In FIG. 1, the light passed by the chopping discs is shown falling upon a sample 11. Typically, sample 11 is some material whose optical properties are being investigated. In connection with this investigation, it is often desired to study the decay of photoluminescence as a function of wavelength, with time after photoexcitation as a parameter. In accordance with the present invention, this is done by observing the light emitted by sample 11 at specified times after photoexcitation has ceased. This is accomplished by varying the spatial phase of the aperture in disc 21, through which the emitted light is made to pass, by means of phase shifter 25. This process is illustrated in FIG. 6 which shows the exciting light pulse 60, incident upon sample 11, terminating at a time t The luminescence induced in sample 11 by light pulse 60 is represented by the decaying curve 61. By varying the.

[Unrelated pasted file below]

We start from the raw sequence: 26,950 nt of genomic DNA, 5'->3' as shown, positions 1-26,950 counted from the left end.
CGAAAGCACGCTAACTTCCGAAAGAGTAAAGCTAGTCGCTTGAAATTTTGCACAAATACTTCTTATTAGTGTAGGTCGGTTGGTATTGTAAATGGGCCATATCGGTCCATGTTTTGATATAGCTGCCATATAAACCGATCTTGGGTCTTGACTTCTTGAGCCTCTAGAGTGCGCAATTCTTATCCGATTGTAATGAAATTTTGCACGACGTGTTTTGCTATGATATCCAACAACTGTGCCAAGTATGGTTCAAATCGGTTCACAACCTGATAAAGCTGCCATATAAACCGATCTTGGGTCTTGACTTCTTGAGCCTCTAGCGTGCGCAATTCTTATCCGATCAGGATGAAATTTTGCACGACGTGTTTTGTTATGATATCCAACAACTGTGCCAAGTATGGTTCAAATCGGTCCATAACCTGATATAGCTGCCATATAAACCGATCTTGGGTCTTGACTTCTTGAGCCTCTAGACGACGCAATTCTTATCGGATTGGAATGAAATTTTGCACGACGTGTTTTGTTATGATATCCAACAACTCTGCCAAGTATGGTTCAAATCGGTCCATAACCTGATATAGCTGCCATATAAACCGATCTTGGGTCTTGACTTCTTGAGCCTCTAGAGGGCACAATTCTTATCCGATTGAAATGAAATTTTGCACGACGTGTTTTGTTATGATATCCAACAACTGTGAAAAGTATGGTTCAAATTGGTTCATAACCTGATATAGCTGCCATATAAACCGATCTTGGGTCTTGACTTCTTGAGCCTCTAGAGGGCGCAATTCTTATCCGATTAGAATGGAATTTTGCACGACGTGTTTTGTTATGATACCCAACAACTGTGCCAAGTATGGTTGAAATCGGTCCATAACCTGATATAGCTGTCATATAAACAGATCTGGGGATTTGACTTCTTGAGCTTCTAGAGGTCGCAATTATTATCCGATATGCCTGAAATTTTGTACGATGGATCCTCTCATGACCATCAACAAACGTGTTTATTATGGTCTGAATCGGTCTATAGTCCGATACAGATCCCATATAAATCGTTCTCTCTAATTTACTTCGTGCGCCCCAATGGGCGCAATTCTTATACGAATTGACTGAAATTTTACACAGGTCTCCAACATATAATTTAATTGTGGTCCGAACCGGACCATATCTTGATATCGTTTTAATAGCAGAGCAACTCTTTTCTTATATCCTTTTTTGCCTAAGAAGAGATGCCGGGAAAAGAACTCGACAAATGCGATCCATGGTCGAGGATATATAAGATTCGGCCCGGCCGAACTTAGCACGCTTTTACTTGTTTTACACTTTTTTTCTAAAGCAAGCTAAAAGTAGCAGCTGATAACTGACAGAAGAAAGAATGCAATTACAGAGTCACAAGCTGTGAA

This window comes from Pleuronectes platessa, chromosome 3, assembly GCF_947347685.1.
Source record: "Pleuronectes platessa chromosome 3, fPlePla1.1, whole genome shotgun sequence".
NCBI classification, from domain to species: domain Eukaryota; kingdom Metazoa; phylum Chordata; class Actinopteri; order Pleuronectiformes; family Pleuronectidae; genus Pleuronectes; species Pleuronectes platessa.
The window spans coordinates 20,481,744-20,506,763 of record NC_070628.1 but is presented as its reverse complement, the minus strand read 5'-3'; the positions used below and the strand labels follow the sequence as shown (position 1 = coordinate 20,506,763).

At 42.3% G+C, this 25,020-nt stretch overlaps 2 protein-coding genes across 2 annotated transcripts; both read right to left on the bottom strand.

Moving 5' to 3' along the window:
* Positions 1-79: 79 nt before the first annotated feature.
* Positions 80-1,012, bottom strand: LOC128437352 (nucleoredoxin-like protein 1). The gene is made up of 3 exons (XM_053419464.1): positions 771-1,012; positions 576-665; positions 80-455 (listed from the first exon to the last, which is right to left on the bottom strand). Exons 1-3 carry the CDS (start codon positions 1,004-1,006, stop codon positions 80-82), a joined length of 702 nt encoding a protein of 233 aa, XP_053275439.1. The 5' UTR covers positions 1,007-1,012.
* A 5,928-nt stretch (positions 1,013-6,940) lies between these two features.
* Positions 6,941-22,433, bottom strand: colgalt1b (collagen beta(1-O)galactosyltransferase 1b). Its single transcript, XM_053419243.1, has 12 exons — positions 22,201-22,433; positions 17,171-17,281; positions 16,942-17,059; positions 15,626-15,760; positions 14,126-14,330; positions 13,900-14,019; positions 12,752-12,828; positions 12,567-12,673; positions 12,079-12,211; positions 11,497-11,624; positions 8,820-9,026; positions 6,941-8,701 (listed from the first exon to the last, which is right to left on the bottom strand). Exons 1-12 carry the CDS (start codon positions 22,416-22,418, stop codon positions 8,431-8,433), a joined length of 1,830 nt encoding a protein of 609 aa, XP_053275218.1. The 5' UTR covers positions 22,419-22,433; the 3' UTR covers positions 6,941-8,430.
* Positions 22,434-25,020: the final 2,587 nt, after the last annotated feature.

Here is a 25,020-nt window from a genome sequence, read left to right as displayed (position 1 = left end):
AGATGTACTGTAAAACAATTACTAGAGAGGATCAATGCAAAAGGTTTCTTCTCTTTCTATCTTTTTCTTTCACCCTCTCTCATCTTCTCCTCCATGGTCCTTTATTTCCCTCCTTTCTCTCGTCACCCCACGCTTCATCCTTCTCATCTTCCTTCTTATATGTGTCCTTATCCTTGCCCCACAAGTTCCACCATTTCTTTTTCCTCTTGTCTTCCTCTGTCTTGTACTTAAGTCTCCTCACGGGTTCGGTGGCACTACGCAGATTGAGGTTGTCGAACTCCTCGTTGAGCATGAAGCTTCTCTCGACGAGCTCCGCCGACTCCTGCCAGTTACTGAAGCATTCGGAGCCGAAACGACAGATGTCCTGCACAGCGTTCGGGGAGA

spatial phase of the aperture in disc 21, the time at which the aperture traverses the emitted light path is correspondingly varied. Thus, in FIG. 6, for one phase condition, the aperture in disc 21 passed light during time interval 1 to i as depicted by curve 62. For a second phase condition, the aperture in disc 21 passed light during a later time interval 1 to 1 as depicted by curve 63. As is apparent, the variation with time in the amount of light emitted by sample 11 can be carefully studied by the simple expendient of varying the phase of the current supplied to driving motor 22 by means of phase shifter 25.
Phase shifters 24 and 25 can be any type of suitable phase shifter known in the art. In a particular illustrative embodiment of a light modulator constructed in accordance with the teachings of the present invention, a phase shifter of the kind shown on page 137, FIG. 4.34(d), of M.I.T. Radiation Laboratory Series, volume 19, was used. In order to achieve an approximately linear relationship between phase shift and the angular position of the adjustale resistance that was used to control the phase, the total phase shift was divided between two cascaded units, as illustrated in FIG. 7.